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Antiviral Resistance and Correlates of Virologic Failure in the first Cohort of HIV-Infected Children Gaining Access to Structured Antiretroviral Therapy in Lima, Peru: A Cross-Sectional Analysis

Barbara A Rath128*, Max von Kleist3, Maria E Castillo49, Lenka Kolevic4, Patricia Caballero5, Giselle Soto-Castellares6, Angela M Amedee7, James E Robinson2, David K Katzenstein8, Russell B Van Dyke2 and Richard A Oberhelman2

Author Affiliations

1 Department of Pediatrics, Division of Pneumonology-Immunology, Charité University Medical Center, Berlin, Germany

2 Department of Pediatrics, Division of Infectious Diseases, Tulane University Health Sciences Center, New Orleans, Louisiana, USA

3 Department of Mathematics and Computer Science, Free University Berlin, Berlin, Germany

4 Infectious Diseases Service, Instituto Nacional de Salud del Niño Lima, Peru

5 Executive Directorate of Research, National Institute of Health, Lima, Peru

6 Asociación Benéfica PRISMA, Lima, Peru

7 Department of Microbiology, Immunology & Parasitology, Louisiana State University Health Sciences Center, New Orleans, Louisiana, USA

8 Center for AIDS Research, Stanford University, Stanford, Palo Alto, USA

9 Department of Pediatrics, Universidad Peruana Cayetano Heredia, Lima, Peru

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BMC Infectious Diseases 2013, 13:1  doi:10.1186/1471-2334-13-1

Published: 2 January 2013



The impact of extended use of ART in developing countries has been enormous. A thorough understanding of all factors contributing to the success of antiretroviral therapy is required. The current study aims to investigate the value of cross-sectional drug resistance monitoring using DNA and RNA oligonucleotide ligation assays (OLA) in treatment cohorts in low-resource settings. The study was conducted in the first cohort of children gaining access to structured ART in Peru.


Between 2002–5, 46 eligible children started the standard regimen of AZT, 3TC and NFV Patients had a median age of 5.6 years (range: 0.7-14y), a median viral load of 1.7·105 RNA/ml (range: 2.1·103 – 1.2·106), and a median CD4-count of 232 cells/μL (range: 1–1591). Of these, 20 patients were classified as CDC clinical category C and 31/46 as CDC immune category 3. At the time of cross-sectional analysis in 2005, adherence questionnaires were administered. DNA OLAs and RNA OLAs were performed from frozen PBMC and plasma, RNA genotyping from dried blood spots.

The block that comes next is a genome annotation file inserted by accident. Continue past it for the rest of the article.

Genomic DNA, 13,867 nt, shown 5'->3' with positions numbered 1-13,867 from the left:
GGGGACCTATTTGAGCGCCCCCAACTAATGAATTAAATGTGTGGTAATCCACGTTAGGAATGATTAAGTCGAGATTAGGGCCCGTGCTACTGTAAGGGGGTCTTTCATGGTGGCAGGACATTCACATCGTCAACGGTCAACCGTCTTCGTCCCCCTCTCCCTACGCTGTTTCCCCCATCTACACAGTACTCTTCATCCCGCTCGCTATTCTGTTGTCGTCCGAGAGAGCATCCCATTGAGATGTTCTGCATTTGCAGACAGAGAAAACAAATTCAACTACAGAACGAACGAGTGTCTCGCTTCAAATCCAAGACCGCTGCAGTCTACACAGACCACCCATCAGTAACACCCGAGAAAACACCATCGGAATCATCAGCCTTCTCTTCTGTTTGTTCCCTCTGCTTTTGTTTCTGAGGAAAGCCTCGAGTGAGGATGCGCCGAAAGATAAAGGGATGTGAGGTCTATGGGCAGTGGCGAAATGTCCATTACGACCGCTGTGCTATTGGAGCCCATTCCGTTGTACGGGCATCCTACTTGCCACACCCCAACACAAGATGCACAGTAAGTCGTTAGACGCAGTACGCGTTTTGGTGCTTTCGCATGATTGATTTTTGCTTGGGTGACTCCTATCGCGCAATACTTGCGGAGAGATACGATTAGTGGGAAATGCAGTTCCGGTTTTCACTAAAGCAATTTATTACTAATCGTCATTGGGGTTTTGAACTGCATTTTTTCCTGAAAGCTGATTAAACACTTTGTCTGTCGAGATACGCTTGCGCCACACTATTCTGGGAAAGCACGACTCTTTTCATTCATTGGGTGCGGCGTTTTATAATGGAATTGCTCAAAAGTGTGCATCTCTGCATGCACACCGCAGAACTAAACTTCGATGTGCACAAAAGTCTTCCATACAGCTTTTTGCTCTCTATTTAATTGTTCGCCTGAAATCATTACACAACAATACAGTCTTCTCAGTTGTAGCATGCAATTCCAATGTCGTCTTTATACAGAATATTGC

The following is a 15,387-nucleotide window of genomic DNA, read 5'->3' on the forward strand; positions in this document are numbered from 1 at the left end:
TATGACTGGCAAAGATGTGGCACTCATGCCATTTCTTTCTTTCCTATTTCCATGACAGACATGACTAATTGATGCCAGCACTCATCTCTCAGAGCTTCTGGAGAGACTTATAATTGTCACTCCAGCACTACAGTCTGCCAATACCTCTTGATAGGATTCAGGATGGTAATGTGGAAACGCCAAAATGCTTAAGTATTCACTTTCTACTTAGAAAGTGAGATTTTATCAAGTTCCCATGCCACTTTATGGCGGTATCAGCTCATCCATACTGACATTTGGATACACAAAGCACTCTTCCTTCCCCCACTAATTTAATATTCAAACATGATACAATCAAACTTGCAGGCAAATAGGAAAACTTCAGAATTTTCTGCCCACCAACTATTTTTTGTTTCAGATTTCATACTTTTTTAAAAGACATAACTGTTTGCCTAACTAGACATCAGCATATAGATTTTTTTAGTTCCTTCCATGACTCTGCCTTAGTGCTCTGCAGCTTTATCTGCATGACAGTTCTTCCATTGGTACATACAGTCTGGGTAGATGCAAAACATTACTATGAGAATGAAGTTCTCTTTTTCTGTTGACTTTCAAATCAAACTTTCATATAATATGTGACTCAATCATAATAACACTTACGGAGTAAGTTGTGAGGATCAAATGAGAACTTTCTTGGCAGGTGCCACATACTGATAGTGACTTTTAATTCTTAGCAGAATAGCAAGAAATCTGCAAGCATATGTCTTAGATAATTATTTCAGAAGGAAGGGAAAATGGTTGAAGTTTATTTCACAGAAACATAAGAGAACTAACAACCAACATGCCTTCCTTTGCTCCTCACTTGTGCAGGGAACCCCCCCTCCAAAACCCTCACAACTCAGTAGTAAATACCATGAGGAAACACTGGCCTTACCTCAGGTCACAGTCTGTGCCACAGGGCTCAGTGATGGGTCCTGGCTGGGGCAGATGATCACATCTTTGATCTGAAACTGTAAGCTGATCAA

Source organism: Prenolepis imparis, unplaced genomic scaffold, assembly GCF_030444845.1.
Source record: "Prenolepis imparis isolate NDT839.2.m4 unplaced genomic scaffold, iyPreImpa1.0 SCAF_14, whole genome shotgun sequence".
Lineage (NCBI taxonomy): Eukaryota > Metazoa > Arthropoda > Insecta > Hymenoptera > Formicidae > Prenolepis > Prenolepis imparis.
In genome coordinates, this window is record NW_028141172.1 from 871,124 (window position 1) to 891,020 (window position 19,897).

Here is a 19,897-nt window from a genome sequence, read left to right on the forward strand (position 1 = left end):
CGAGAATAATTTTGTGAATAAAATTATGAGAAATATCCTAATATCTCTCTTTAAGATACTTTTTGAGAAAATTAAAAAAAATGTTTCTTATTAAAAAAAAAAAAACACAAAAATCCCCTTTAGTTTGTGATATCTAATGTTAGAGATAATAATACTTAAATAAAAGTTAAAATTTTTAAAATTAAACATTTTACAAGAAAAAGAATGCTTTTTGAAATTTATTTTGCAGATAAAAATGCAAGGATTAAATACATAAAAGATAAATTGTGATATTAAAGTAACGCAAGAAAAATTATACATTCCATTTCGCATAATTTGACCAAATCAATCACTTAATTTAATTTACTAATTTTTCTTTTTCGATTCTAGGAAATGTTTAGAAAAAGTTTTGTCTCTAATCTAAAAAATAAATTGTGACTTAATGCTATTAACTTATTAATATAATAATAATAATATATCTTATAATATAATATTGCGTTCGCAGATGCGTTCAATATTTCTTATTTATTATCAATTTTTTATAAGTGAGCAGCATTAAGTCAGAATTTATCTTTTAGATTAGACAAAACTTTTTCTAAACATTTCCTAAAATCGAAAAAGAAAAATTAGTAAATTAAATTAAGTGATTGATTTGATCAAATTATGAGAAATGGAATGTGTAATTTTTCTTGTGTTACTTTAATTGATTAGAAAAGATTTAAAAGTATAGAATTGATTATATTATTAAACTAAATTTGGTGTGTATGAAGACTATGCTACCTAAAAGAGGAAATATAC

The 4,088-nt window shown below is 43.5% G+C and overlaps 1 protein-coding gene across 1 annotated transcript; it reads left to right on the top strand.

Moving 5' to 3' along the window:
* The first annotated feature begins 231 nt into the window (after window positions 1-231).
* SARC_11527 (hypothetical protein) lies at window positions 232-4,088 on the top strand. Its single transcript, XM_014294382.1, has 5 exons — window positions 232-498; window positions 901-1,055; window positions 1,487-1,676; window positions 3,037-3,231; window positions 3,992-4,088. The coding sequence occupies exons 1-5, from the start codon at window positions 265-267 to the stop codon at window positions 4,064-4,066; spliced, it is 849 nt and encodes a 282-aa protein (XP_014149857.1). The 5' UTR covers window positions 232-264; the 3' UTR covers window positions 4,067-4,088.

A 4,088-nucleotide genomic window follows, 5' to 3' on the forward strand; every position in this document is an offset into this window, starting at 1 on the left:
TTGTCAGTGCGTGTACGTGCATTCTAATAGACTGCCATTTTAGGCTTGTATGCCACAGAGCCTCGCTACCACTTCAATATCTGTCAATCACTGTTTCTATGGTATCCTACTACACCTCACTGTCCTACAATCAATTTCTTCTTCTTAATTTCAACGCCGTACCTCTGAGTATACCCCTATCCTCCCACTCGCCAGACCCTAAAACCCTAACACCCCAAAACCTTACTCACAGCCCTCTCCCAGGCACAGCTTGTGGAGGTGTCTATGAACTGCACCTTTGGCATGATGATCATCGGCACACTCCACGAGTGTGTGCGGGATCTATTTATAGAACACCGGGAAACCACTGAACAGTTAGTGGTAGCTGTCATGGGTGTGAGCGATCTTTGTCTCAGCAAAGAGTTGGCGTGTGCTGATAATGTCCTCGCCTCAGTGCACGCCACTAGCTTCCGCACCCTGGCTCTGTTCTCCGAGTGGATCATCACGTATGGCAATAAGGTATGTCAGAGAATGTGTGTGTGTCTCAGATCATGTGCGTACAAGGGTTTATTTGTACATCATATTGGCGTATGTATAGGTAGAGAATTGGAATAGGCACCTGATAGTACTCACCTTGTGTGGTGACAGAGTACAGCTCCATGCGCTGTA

During the first year of ART, 44% of children experienced virologic failure, with an additional 9% failing by the end of the second year. Virologic failure was significantly associated with the number of resistance mutations detected by DNA-OLA (p < 0.001) during cross-sectional analysis, but also with low immunologic CDC-scores at baseline (p < 0.001). Children who had been exposed to unsupervised short-term antiretrovirals before starting structured ART showed significantly higher numbers of resistance mutations by DNA-OLA (p = 0.01). Detection of M184V (3TC resistance) by RNA-OLA and DNA-OLA demonstrated a sensitivity of 0.93 and 0.86 and specificity of 0.67 and 0.7, respectively, for the identification of virologic failure. The RT mutations N88D and L90M (NFV resistance) detected by DNA-OLA correlated with virologic failure, whereas mutations at RT position 215 (AZT resistance) were not associated with virologic failure.


Advanced immunosuppression at baseline and previous exposures to unsupervised brief cycles of ART significantly impaired treatment outcomes at a time when structured ART was finally introduced in his cohort. Brief maternal exposures to with AZT +/− NVP for the prevention of mother-to-child transmission did not affect treatment outcomes in this group of children. DNA-OLA from frozen PBMC provided a highly specific tool to detect archived drug resistance. RNA consensus genotyping from dried blood spots and RNA-OLA from plasma consistently detected drug resistance mutations, but merely in association with virologic failure.